First of all, I was in Malawi, together with my World Bank and IFC colleagues, to help with a two-day workshop on public-private partnerships (PPPs) in water with more than 60 professionals from across the region, in collaboration with Malawi’s Ministry of Agricultural Irrigation and Water Development. Over the course of the workshop, we all learned a lot from sharing experiences with our peers both public and private and discussing how the private sector can play a role in expanding and improving water and sanitation services. Everyone took to the exercises with gusto as they played the roles of the public and private sector negotiating the risk allocation of a PPP project.
This lively and stimulating debate was mirrored by the virtual debate I was following on-line in the margins of the workshop. Over the last six months, I have been helping put together a free on-line learning course on how public-private partnerships can help deliver better services.
The PPP MOOC (Massive Open Online Course – yes, that was new to me too) launched on June 1 and will run for four weeks. It includes video lectures, readings, quizzes and other learning materials that are designed and taught by experts from academia, government and the private sector. It has been fascinating to pull together the materials for the course and work with the range of presenters, who so graciously gave us their time and expertise for the course.
In March we released the update from the Private Participation in Infrastructure (PPI) Database for the first six months of 2014, covering investment activity in energy, transport, and water and sanitation. The good news of a rebound of investment commitment from a decline in 2013 was noteworthy, alongside the heavy concentration of activity in Brazil.
The PPI Database’s 2014 full year update for these sectors has just been released, and it confirms the trends we began tracking for the first six months. Total investment in infrastructure commitments for projects with private participation in the energy, transport, and water and sanitation sectors increased six percent to $107.5 billion in 2014 from levels in the previous year. The total for 2014 is 91 percent of the five-year average for the period 2009-13, which is the fourth-highest level of investment commitment recorded – exceeded only by levels seen from 2010 through 2012.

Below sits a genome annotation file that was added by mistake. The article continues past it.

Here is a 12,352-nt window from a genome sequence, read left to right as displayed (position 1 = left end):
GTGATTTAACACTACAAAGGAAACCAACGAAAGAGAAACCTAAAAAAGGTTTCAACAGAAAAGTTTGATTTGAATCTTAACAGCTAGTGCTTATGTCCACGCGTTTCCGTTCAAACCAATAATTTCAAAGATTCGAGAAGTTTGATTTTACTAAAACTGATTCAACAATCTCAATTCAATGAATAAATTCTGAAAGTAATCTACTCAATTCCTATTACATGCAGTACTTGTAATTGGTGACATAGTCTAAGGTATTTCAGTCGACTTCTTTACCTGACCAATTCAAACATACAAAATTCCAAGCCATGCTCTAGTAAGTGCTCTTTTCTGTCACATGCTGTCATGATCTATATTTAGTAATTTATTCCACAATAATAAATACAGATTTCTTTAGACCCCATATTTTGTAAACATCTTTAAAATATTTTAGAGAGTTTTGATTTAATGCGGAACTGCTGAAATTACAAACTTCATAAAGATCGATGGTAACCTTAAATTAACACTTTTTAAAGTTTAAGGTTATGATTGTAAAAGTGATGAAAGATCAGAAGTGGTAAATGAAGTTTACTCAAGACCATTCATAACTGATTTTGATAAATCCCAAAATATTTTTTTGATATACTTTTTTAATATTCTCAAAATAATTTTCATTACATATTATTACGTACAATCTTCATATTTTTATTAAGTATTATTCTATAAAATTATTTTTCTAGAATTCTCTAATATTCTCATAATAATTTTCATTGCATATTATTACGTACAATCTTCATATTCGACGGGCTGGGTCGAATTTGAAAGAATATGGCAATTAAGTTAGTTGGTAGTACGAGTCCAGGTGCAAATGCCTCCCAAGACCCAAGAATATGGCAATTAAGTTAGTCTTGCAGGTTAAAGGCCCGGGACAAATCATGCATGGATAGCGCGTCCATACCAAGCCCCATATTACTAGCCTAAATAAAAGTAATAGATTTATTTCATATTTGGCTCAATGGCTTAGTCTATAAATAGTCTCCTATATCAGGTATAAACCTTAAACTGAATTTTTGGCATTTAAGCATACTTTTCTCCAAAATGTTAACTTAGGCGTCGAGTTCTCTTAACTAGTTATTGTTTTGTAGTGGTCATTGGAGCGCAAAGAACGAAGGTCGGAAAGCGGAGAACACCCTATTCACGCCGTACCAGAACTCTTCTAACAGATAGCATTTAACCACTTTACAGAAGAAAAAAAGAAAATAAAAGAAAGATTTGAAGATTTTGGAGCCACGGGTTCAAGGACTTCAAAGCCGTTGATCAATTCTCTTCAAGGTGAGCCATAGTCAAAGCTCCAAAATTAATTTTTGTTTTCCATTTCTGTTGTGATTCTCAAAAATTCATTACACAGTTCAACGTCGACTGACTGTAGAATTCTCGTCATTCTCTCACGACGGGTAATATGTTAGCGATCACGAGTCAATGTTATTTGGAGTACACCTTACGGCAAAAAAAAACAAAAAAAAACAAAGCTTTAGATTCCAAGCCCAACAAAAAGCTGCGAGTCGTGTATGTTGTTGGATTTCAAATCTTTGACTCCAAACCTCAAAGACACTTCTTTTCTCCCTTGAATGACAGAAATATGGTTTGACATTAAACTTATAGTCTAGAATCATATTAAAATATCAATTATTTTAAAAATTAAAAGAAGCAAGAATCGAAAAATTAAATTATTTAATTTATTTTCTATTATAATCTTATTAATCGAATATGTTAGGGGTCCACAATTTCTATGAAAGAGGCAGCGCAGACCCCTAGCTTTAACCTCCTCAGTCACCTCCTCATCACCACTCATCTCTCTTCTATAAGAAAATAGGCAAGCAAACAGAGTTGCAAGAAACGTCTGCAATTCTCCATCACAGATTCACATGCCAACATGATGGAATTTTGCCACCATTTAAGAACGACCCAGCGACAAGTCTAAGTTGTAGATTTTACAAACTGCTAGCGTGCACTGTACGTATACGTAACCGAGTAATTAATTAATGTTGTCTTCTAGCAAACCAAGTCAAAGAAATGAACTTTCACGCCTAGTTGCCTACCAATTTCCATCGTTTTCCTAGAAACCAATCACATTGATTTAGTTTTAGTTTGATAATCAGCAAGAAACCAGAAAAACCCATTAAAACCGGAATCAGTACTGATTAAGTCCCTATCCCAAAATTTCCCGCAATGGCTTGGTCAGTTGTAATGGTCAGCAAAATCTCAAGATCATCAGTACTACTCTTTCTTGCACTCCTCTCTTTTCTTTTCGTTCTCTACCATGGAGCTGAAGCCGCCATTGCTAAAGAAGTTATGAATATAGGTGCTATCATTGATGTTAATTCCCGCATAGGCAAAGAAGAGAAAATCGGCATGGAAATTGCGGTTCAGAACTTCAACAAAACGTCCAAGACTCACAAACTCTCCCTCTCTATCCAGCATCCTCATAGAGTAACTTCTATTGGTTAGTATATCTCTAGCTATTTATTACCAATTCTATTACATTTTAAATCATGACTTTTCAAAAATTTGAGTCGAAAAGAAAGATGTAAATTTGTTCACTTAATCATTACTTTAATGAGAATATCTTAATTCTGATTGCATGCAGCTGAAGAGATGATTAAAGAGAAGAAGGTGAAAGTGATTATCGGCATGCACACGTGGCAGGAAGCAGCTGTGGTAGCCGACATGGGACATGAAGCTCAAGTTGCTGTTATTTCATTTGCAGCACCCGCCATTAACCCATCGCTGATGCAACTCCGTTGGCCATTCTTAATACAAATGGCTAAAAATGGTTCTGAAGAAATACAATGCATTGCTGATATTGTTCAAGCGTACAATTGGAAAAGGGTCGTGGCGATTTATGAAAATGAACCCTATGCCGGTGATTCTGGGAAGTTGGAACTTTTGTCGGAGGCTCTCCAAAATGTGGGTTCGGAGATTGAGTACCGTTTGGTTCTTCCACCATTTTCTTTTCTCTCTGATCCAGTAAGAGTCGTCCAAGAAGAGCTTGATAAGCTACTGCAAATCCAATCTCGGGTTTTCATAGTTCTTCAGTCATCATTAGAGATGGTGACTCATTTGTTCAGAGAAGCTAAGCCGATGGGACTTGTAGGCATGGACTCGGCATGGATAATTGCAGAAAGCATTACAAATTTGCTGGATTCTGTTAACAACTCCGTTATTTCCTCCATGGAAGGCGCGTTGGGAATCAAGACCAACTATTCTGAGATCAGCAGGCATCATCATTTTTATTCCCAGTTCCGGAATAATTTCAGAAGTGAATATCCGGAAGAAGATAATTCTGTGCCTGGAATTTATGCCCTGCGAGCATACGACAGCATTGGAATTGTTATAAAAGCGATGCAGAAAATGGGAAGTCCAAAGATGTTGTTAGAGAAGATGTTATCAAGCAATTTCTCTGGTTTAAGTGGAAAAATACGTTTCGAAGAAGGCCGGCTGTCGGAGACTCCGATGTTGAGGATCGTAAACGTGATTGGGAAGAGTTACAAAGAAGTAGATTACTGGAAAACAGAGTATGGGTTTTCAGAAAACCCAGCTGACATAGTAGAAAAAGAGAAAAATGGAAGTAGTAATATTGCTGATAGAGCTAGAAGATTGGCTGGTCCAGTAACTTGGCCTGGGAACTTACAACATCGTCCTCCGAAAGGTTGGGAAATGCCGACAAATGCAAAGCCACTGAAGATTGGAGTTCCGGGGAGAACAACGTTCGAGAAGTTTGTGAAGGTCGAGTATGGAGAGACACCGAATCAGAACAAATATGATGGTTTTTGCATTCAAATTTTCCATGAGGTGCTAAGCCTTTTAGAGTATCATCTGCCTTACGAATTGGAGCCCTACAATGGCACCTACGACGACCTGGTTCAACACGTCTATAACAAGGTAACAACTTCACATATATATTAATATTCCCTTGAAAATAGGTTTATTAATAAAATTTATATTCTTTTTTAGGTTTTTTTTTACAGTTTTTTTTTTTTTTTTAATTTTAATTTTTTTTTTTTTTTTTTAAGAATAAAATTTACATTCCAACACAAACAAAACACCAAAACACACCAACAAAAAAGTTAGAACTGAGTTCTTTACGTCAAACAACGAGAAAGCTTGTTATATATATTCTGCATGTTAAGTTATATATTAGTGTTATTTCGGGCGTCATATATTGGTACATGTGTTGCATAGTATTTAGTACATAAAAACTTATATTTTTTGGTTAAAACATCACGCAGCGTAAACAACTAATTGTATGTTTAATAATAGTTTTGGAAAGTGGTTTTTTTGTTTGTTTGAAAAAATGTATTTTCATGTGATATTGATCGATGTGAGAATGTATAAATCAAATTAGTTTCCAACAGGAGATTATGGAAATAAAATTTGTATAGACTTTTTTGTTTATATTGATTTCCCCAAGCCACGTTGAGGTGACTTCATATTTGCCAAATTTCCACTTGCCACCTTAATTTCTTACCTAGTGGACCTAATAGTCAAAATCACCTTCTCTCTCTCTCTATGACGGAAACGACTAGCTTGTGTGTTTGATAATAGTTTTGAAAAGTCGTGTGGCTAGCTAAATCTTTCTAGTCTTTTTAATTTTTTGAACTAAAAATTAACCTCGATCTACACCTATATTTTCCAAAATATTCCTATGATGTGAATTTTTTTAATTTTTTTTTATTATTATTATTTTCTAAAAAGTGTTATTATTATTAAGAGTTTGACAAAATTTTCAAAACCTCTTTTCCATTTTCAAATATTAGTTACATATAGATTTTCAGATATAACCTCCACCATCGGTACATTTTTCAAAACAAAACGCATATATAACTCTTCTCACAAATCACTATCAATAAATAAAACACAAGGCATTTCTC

This increase over 2013 was driven largely by activity in Brazil. Without Brazil, total investment commitments would have fallen by 18 percent, from $77.2 billion in 2013 to $63.4 billion in 2014. Although this is lower than H1 2014 (57%), Brazil’s large stake is a continuation of a recent trend.
The Latin America and the Caribbean (LAC) region saw $69 billion of investment commitments, or nearly 70 percent of the total for 2014. Three of the top five countries by investment commitments in 2014 were from LAC. The top five, in order, were Brazil, Turkey, Peru, Colombia, and India.
The submissions included examples of innovative PPPs in emerging markets across a broad range of sectors, such as transport, water, energy, and health. Submissions were judged by an independent panel on several criteria, including the identification of actionable ideas, replication potential and relevance to the World Bank Group’s twin goals: ending extreme poverty by 2030 and boosting shared prosperity (measured as the income of the bottom 40 percent in any given country).
The overall winner is Anna Roy for her submission on the India Infrastructure Finance Company’s use of innovative financing to facilitate private investment in infrastructure projects. The India Infrastructure Finance Company was created in 2006 by the Government of India to help raise long-term funds for PPPs. The company, which is fully owned by the government, has approved investments in more 300 infrastructure projects since its inception.